Out of its total office stock, RLC spun off 14 Philippine Economic Zone Authority-registered, high-quality commercial assets with 425,315 square meters of leasable space into a real estate investment trust (REIT) called RL Commercial REIT Inc. (RCR). Mostly office assets in central business districts—Makati, Pasig, Quezon City, Taguig, Naga, Tarlac, Cebu and Davao—total appraised value is close to P74 billion.
Last week, the Securities and Exchange Commission approved RCR’s proposed offering of up to 3.34 billion common shares at a maximum price of P7.31 per share, with an over-allotment option of up to 305 million common shares. Upon listing, RCR is seen to be the largest REIT by portfolio valuation, as well as the one with the longest land lease tenure, and most geographically diversified office REIT in the country.
At the Ateneo de Manila University, where he took up management engineering, Go was editor in chief of the campus publication, The Guidon. In the Christmas season of 1988, when he was still in school, his late uncle John Gokongwei pulled him aside in one family event. “I heard you’re a journalist. I’m buying the Manila Times. I want you to work there,” the tycoon told him.
Go wasn’t one to refuse his uncle. For a year, he covered the business beat, specifically, the Securities and Exchange Commission, the Manila and Makati Stock Exchanges (which had yet to unify at that time) alongside corporate news. He spent three years working at Manila Times, including some time at the sports and editorial desks, as well as two years at the business development/advertising side.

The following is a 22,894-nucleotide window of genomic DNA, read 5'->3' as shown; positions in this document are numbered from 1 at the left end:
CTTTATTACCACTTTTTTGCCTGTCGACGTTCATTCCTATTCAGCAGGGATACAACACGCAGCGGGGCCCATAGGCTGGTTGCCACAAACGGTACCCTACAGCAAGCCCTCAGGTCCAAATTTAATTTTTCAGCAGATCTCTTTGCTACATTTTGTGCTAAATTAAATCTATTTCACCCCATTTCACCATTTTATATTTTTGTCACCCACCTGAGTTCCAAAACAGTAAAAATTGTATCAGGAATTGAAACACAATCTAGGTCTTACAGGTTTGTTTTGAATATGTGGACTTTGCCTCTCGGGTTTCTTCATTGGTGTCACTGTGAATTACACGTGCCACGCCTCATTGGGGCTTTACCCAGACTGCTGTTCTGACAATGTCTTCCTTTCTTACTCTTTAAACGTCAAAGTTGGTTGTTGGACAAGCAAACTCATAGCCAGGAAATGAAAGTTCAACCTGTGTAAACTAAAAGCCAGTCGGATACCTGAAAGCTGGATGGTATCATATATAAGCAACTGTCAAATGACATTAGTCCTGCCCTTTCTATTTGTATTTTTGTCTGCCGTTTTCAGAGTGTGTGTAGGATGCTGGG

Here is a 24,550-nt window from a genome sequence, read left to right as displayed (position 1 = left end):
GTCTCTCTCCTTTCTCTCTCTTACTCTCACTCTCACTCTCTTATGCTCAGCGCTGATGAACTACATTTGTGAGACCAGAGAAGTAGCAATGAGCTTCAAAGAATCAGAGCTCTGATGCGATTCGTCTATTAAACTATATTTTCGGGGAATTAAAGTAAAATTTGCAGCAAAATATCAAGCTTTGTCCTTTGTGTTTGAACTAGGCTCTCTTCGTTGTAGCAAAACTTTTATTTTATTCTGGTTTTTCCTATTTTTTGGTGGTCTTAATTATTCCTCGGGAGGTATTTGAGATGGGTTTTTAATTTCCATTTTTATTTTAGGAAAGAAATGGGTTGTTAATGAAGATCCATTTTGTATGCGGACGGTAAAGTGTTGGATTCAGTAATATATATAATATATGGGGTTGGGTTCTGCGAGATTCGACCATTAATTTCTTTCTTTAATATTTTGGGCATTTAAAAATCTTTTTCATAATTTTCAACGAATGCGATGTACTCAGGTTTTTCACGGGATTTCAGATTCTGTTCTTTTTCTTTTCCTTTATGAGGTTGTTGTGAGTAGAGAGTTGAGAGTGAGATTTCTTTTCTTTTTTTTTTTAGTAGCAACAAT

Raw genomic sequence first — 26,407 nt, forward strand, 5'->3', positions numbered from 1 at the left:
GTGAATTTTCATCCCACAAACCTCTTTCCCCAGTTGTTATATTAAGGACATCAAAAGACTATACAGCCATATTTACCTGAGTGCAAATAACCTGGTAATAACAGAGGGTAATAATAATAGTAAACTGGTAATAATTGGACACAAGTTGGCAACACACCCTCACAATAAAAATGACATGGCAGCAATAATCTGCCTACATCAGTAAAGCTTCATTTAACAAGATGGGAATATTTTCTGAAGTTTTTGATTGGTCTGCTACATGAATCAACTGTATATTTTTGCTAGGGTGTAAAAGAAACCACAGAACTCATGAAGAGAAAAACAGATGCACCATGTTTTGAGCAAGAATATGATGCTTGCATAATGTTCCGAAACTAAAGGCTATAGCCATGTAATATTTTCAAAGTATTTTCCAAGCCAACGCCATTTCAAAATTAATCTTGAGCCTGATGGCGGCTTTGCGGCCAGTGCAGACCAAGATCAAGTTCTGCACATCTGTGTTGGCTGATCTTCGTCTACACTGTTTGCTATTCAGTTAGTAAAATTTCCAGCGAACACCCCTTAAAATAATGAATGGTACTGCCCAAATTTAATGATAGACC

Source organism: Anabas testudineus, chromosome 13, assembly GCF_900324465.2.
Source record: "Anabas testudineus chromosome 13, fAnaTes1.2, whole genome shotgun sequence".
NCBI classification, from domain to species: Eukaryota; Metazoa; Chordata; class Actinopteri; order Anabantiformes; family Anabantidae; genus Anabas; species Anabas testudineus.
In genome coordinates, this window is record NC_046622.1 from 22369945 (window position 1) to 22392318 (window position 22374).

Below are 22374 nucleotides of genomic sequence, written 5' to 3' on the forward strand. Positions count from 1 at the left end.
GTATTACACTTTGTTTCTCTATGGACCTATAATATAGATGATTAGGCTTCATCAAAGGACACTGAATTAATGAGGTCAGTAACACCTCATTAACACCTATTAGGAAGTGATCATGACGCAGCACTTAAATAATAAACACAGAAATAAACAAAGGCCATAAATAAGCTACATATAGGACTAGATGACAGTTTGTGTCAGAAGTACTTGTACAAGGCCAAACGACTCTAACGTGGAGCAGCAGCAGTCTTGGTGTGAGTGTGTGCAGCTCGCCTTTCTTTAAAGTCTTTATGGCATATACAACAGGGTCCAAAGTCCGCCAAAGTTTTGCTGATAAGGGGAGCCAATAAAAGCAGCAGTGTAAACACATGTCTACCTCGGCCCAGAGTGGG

In 1992, Go moved to RLC, initially assigned to project development. His first job there was to scout for new projects. At that time, RLC only had five assets, including Robinsons Galleria which had just partially opened. The first project that Go opened was Robinsons Place Bacolod, followed by the redevelopment of Robinsons Place Manila. He has played key leadership roles since 1995.Now, RLC has 53 shopping malls all over the country, with a net leasable area hitting 1.58 million square meters by the end of this year.
Apart from growing the office and residential segments, the hotel portfolio has scaled up under Go’s leadership, hitting 3,400 guest rooms by the end of this year.
Asked what will change for RLC moving forward amid a prolonged pandemic, Go sees a clear path toward digitalization.
“Whether you talk about the digitization of service, the digitalization of commerce, the digitization of financial instruments, the digitization of information, the digitalization of processing, documents, digitalization of communication—all of these have been hastened,” he says, adding that RLC’s business will thus have to adapt.
Go, who is at the helm of a 6,000-man organization, also had to adapt. He strives to empower his people by streamlining all the reporting relationships so that each of them could become more productive.
“I also believe in being agile and flexible. I don’t believe in very hard and fast rules. I don’t believe in creating standards or rules that apply to everyone just because … I think we should be able to customize.”